HERE and THERE, December 1931
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Father of the Motor Industry
/_T is difficult to realise that the British motor industry, now so important a factor in the national scheme,
is actually an infant concern compared with the majority of our leading undertakings. It is thrown into strong perspective, however, by the announcement that one of its pioneers has recently celebrated his eightieth birthday.
This is Mr. William Riley who, rather over 40 years ago, took his first step to becoming a motorcar manufacturer by purchasing a cycle manufacturing business. The history of the Riley concern from that date is an illuminating record of the growth of the motor industry. William Riley was a man of foresight. He controlled a prosperous weaving business in the days when weaving was Coventry’s leading industry and yet, standing as he did at the threshold of the speed age, he saw its promises
‘ so clearly that he chose it, instead of his own established trade, as a career for his sons.
At first the manufacture of cycles exclusively occupied the father’s attention, but the sons were eager to turn to the motoring side, and with slender resources but much enthusiasm, themselves equipped a factory with plant for the production of engines. Later on, cycle manufacture was ceased, and both senior and junior branches concentrated on the development and production of cars. Such widely accepted features of modern design as detachable wire wheels and the “silent third” four-speed gearbox were Riley innovations.
William Riley adopted the industry in its earliest days, has followed its progress for forty years and is still actively in touch with it.
—And a Pioneer Motorist M.P.
Motorists will find a warm champion in the new House of Commons in Mr. Reginald G. Clarry, who was returned as Conservative member for Newport (Mon.).
Mr. Clarry was a pioneer motorist himself and in the early days drove a Benz with tiller steering.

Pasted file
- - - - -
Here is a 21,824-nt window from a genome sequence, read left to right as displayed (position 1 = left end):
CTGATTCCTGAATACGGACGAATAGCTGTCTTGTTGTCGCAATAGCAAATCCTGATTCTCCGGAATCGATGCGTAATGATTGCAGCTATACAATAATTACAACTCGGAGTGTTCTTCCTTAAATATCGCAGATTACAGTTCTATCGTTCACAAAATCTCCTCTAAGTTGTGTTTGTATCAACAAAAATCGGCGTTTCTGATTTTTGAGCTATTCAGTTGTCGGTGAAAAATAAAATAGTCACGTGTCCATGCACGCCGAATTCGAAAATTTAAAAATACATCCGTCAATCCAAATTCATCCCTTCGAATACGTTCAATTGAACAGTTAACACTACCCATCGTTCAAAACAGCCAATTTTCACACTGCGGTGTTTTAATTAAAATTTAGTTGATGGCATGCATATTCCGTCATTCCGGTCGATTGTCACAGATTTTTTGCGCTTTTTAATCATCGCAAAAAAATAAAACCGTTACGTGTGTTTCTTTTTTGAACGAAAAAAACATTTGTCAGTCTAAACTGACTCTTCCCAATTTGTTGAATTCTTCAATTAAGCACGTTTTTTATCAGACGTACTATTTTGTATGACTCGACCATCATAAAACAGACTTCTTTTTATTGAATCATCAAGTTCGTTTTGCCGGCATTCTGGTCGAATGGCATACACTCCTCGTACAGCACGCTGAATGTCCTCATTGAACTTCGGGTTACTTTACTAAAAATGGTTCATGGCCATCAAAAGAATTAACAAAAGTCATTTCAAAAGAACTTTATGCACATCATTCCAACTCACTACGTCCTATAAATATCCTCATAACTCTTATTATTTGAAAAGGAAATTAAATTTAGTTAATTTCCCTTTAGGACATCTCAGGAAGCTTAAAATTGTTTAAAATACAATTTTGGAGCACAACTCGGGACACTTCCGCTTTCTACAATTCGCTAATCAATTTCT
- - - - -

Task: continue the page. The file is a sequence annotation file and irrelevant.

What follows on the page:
Born in Derby, Mr. Clarry was trained in civil engineering and chemistry and had a successful business career before taking up politics. During the War, he had a high position in the Ministry of Munitions, and afterwards became interested in road problems. He is a recognised authority on non-skid roads and last year was appointed chairman of the British Road Tar Association, which has a membership of well over 700 firms and municipalities. The Association under Mr. Clarry’s guidance has been continually seeking to improve the standard of British roads.
Mr. Clarry is also Chairman of the International Road Tar Conference.
Successful Motoring Appeal.
At the Winchester Quarter Sessions The Automobile Association has just successfully appealed against the conviction of a motorist who was fined by the Basingstoke magistrates for driving dangerously.
The prosecution had alleged that the defendant travelled at an excessive speed when passing a detachment of troops, and failed to slow down on being signalled to by the officer in command.
The evidence of the defendant and his passenger was that the car was slowed down but that when passing the column of soldiers at reduced speed, the officer in charge ran alongside and struck the defendant in the face. A summons for assault against the officer was dismissed at the original hearing, and the motorist was fined 25 and costs.
The Justices upheld the view put forward by Counsel instructed by the A.A. Legal Department, and allowed the appeal with costs against the police.
More Road Signals.
An interesting experiment in traffic signalling is to be tried out by the Croydon Council, whereby traffic will be controlled at various points in the borough by pedestrians.
The scheme is that red lights shall be installed, and when a pedestrian is desirous of crossing the road, he will press a button fixed on a post. This will switch on the ” stop ” signal, and motor traffic will have to come to a standstill on a line marked on the road some 20 feet from the walker in both directions.
Unless certain rules are laid down concerning the use of this signal, I can foresee plenty of complications, however. What, for example, will be the result if halfa-dozen amblers seek to emulate the chicken of riddle fame in quick succession ? And surely that button will be an irresistible attraction for the small boy ? Still, it will be an interesting experiment.
British Motor Development in India.
The new company—Allied Motors Ltd.—which was recently formed to distribute and service Rolls-Royce, Humber and Hillman cars, and Commer commercial vehicles, in Western India, Delhi and United Provinces has now opened its Showrooms in Bombay and Delhi. A distinguished and influential gathering numbering over 200 attended the function, including many prominent Government officials.
The showrooms at Bombay are at Hughes Road, Cumballa Hill, and at Kashmir Gate in Delhi. The Managing Director of Allied Motors is Mr. Raymond Chandler, late Manager of Rolls-Royce (India) Ltd., while Mr. J. W. S. Milnes, late of Rootes, Ltd., Devonshire House, London, is Sales Director.